Last week I drove to college orientation with Laddie. Most colleges conduct the orientation process early in the summer - weeks before students show up for class. Meeting future friends, asking important questions, and planning your class schedule are clear advantages to this system. When Coach and I went away to college in the late 80's and early 90's, orientation weekend happened when our folks moved us into our dorms. Dripping in sweat after hauling multiple loads up flights of stairs and waiting to cram boxes into a tiny, over-used elevator, we attended information sessions, mingled at a cookout, and signed up for classes. I'm in favor of the new approach.
Laddie's future dorm room wasn't available for us to look at, because it was being painted. We were able to see similar rooms in the dorm where students were living for the summer. We got the general idea. Poking around in the dorm reminded me of the summer in 1984 when my older sister was preparing to go away to college.
My sister, Ann, was the first sibling in our family to embark on college. She was very quiet and reserved, and it was hard to imagine her living away from home. Once she received her dorm assignment she and my mom began to shop for essentials for her new abode. Ann contacted her roommate and they discussed color schemes and whether or not they would coordinate their shared, small space. In an attempt to make her dorm room cozy and homey, our grandma offered to make curtains for their window in a pink and white striped fabric to match their bedspreads. Mom called residence life and became frustrated when they were unable to supply her with a measurement for Ann's future window.
In mid-July of that summer, I was scheduled to attend basketball camp at the same college where my sister was enrolled. While I was packing my bag to leave for camp, Mom handed me a measuring tape and careful instructions from grandma on what part of the window to measure. They had written down the name of her dorm and her room number.
I was 12 years old. The college was very small. While the campus was not difficult to navigate, my camper accommodations were on the other side of campus from my sister's dorm. The camp directors only informed us on how to get from my room to the dining hall and to the athletic facilities. Never afraid of a challenge, I marched into the administrative offices of the college during our free time one afternoon. I spoke to someone who gave me permission to try to find my sister's future room. With tape measure and small notepad in hand, I wandered in an aimless fashion staring at the names of the buildings. At last when I was just about to give up, I happened to come across Ann's dorm.
I climbed the giant stone stair case and took the elevator to the third floor. I stepped off the elevator and into an unexpected hallway of chaos. Sweaty children and chatty adults milled around in the muggy hallway. A blaring radio, abandoned hula-hoops, and an ironing board were randomly placed in the hallway. Much to my surprise a selection of the halls inhabitants were wearing make up. Not just any make up . . . clown make up.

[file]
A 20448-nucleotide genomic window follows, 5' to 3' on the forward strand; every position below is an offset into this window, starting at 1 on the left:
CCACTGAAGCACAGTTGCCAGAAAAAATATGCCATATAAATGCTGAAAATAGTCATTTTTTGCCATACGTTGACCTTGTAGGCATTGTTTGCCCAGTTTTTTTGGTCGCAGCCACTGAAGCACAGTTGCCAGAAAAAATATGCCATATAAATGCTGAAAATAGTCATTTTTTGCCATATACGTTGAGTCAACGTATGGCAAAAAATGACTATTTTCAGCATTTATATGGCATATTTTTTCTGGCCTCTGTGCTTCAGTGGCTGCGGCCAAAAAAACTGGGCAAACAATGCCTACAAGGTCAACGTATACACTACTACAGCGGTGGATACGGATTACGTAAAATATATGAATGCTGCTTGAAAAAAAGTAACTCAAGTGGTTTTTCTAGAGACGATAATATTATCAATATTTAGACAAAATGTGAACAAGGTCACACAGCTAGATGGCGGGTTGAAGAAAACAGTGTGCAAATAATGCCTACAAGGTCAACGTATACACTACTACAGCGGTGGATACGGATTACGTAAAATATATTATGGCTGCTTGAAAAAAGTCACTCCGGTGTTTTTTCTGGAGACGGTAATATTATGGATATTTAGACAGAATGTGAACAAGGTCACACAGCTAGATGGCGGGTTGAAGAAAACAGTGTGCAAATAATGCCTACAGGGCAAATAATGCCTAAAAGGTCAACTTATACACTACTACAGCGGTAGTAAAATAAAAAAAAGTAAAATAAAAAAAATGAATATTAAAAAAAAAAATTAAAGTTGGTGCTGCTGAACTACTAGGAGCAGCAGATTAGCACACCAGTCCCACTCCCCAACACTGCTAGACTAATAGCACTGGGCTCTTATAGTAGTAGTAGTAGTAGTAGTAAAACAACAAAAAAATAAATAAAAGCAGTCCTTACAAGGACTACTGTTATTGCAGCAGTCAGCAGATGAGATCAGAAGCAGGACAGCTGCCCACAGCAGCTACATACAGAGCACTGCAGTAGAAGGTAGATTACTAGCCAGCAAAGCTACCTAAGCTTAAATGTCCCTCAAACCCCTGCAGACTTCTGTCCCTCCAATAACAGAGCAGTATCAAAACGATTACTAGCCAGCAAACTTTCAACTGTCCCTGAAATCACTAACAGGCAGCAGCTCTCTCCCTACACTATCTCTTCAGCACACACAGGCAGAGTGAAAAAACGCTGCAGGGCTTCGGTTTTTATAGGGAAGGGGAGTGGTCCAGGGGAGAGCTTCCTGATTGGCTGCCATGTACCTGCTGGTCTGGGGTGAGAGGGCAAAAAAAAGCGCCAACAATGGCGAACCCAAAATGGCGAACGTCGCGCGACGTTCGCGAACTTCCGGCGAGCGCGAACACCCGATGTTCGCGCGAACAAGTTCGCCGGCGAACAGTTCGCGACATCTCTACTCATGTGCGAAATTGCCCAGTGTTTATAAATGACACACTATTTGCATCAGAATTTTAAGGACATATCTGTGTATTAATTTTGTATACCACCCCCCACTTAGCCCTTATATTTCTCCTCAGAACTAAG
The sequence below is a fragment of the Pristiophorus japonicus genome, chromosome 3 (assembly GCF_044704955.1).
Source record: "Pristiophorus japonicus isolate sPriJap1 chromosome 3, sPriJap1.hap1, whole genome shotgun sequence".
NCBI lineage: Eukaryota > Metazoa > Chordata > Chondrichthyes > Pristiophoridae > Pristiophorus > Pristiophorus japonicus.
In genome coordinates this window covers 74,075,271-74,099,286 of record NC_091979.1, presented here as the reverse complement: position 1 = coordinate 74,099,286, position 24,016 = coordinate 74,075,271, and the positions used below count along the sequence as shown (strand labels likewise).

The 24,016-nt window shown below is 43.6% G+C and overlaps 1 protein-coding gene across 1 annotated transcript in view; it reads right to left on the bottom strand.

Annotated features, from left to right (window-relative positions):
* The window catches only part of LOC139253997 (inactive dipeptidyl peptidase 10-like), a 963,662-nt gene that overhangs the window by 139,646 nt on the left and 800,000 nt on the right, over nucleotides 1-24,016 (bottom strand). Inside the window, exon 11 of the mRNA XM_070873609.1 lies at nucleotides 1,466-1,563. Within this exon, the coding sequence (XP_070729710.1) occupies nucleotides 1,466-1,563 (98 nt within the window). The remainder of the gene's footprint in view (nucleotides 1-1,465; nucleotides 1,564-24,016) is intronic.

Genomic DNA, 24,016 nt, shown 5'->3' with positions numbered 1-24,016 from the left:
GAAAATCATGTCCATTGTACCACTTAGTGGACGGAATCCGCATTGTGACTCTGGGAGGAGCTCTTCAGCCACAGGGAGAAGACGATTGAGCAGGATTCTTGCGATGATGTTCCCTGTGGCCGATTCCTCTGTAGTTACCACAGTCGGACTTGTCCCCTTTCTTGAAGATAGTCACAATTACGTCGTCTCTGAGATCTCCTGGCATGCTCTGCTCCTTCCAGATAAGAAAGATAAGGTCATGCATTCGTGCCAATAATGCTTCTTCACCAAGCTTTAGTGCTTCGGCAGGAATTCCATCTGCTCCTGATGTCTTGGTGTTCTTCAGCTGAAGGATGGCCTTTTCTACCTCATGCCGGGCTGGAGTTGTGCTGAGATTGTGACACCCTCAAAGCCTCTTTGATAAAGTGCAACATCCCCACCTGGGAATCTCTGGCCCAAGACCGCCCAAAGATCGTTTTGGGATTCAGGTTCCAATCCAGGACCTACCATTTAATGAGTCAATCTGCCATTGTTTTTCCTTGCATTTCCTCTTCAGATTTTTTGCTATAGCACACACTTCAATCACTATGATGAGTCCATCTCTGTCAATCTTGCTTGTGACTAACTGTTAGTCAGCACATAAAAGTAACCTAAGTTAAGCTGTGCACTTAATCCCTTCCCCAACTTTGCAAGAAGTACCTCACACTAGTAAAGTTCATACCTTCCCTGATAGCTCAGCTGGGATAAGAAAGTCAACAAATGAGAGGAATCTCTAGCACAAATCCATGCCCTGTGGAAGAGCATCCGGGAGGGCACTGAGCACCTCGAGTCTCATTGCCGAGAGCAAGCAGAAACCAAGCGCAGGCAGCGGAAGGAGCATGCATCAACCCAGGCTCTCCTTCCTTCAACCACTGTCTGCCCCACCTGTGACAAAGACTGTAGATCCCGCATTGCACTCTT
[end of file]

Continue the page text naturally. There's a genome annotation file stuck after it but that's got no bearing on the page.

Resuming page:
A woman, noticing my utter confusion, offered me an explanation. 'We are here for clown college,' she offered. I couldn't think of a response, so I just nodded as if this made sense. 'We are all clown families, and we are here to practice our true clown talents before we audition for the circus.' As she filled me in on the specifics, she swept her arm in a dramatic fashion as if she was presenting an alternative universe to me. Once the initial shock wore off, I slowly shuffled down the hall. I inspected the room numbers as I followed my new clown buddy/tour guide further down the corridor. I briefly described my measuring-for-curtains mission while stepping over discarded clown props and approached Ann's room. A man occupying Ann's room sat concentrating on applying clown makeup in front of a lighted mirror. Other, less-busy family members were happy to assist me in holding one end of the measuring tape as I marked the width and height of the window. Before I left, I thanked them for their assistance and wished them luck at the upcoming clown event.
I realized on my walk back to my dorm that I had probably walked in circles while I was trying to chart my way to Ann's dorm. The return trip included less zig-zags, but my head still felt a little dizzy. I don't think it was from the heat.
I'm relieved that there seems to be less coordinating in dorms today. Eclectic. I think that is the going style. No one has offered to sew drapes for Laddie's dorm. I doubt anyone could encounter a clown college camped out in a future dorm, if they attempted to sneak in and get measurements. That had to be just my luck.
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